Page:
Those who observe/bring into reality the same thing will all exist in the same universe. If we observed something different, we would be in a different universe with all those who saw it that way. There might be infinite versions of us, each observing a different reality.

Or perhaps there are potential infinite versions of us. It does not matter. This is somewhat the underlying principle of the worlds of my fantasy novels. I am certainly not the only nor the first to play with such a concept; indeed, in some form it is rather common. Multiple worlds are a staple. Not explained in quite this same manner, of course, but the end result is pretty much the same.

I have noted previously that Roger Zelazny’s ‘Amber’ novels are an influence in my own ‘infiniverse’ creation. Not his twin poles of ‘order’ (or Amber) and ‘chaos’ — which, in turn, he more or less borrowed from Moorcock. So I give the tradition my own interpretation. If I gave it a different one, I guess I would be in another universe!

Monday, April 02, 2018

Finishing Asanas and Other Projects

It is not surprising that, as I moved closer to finishing the final pages of “Asanas,” I found more and more material that should be shunted to a sequel. That’s okay; the novel needed to be kept tight and, well, now I have material for a sequel.

That sequel will appear sometime. I am in no hurry to write it and will finish at least one fantasy novel before tackling the project. The most likely would be the sequel to “The Eyes of the Wind.” I’ve been making notes toward it — and half a dozen other possible books. When I’m done with editing ‘Asanas!’

As for “Asanas,” it will come out this summer. I would set July 1 as the latest release date. If things fall into place, we can move that up a few weeks. Something will be announced soon on that.

Incidentally, it came out quite close to the 70,000 word target I had set for it. I’ve gotten rather good and guessing how long my books will be before I ever write them! I suppose this title can be considered an up-market mainstream ‘relationship’ novel, aimed somewhat at the ‘women’s fiction’ genre. Hey, I have to market it as something.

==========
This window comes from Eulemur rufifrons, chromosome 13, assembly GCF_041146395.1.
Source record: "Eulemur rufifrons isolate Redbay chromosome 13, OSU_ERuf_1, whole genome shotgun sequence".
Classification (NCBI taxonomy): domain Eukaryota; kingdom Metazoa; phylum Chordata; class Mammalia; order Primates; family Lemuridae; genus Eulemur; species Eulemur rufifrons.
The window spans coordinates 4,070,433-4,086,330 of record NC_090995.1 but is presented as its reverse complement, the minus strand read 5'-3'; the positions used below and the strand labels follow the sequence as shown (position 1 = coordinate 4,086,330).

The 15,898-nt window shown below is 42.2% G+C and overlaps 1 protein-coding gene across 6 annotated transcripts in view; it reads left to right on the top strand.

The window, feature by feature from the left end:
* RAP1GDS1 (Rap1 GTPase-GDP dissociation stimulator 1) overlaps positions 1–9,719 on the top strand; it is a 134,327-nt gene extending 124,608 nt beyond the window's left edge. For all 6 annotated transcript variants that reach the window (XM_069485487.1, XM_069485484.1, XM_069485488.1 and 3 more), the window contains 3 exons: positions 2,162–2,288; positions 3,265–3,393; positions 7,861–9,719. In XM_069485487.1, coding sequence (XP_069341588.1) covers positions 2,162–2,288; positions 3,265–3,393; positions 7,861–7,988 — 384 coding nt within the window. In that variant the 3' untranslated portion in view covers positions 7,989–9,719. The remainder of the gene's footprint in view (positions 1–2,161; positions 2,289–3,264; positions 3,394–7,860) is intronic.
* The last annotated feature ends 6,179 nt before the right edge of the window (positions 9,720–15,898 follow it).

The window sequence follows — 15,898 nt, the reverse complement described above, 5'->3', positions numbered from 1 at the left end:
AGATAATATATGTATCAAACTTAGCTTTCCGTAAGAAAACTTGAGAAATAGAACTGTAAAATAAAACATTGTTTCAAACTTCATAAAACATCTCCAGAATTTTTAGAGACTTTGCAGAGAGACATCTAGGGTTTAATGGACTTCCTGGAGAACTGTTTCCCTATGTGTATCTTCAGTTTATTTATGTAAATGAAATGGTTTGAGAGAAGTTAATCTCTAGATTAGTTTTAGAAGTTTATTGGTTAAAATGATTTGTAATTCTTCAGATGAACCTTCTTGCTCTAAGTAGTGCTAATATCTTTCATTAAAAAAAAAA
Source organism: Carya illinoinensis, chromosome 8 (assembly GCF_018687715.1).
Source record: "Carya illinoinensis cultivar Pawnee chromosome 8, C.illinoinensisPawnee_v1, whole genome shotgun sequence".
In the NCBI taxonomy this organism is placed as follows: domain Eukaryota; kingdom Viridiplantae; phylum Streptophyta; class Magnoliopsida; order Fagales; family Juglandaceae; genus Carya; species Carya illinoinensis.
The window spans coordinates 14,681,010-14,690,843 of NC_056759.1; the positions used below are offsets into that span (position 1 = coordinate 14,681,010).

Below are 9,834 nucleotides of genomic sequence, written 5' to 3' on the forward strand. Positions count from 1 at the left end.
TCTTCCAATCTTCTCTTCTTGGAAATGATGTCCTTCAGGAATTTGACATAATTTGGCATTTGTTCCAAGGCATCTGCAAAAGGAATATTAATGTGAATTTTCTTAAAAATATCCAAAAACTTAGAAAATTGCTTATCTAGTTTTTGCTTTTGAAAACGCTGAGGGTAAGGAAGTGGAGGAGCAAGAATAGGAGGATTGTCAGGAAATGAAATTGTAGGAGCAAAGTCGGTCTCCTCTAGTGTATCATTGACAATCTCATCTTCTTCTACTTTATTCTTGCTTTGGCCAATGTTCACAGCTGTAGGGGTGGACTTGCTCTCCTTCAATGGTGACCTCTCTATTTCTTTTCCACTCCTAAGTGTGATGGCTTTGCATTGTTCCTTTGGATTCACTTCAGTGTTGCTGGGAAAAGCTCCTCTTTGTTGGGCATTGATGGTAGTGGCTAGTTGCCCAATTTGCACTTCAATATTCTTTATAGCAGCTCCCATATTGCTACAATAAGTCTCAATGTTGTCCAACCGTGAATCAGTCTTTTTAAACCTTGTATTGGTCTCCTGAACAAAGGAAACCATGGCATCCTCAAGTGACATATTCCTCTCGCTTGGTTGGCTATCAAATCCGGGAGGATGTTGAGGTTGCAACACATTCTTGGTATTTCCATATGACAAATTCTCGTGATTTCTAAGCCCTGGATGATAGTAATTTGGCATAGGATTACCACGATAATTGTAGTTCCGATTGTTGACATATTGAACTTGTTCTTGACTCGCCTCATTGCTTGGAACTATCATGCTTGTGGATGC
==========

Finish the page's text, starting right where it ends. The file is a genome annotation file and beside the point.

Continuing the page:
I may just edit up another little book of quotes for release before the novel appears, Marcus Aurelius this time to join last year’s Thomas a Kempis. There is absolutely no need for me to hurry on that.


Prison is not for punishment. Prison is punishment. The question then is, ‘what purpose does that punishment serve?’

Not vengeance. That is up to God, right? We are dealing with practical goals, not abstractions. This is why I cringe at a statement that a criminal ‘deserves’ a certain punishment. It is not up to us to decide who deserves what, only to find a solution to the problem of the criminal.

The purposes of prison are threefold: One, to keep dangerous individuals away from society for a period of time. Two, to discourage others from doing wrong, and Three, to attempt rehabilitation.

The first of these obviously works. Someone in prison can’t harm society. Life imprisonment is just as effective as a death penalty,* if this is our goal. It might well be argued that some people serving long sentences would be harmless if released and some people serving short sentences should never be released. But we can’t be arbitrary about such things; best to follow rules.

Second, discouragement of crime. That certainly works some. Or so we assume — who knows how much more law-breaking would occur without it? And there are those who will never be discouraged by the threat of imprisonment. They just don’t think their choices through nor realize they don’t have the brains to get away with their crimes.** Thousands of years of punishments have not stopped crimes from being committed. There is no reason to think they will in the future. I’ve know career criminals and many seemed to have difficulty assessing the risk of their actions. It is some impulsive act that tends to get them caught.

And then, rehabilitation. It should certainly be available, even if it will never work for some individuals. People do learn in prison, do come out for the better sometimes. Of course, it would have been nice if they had learned before going to prison. Better late than never, I suppose; education is always a good thing. Some people can not be rehabilitated, I believe. They are simply broken. That is not true of the great majority of lawbreakers.

The ‘punishment’ of prison may always be necessary. Human nature is not likely to change.*** It will never be a solution, in the sense of ending crime, but it does help keep it under control. So, admittedly, would changes in society; that, however, is a different discussion!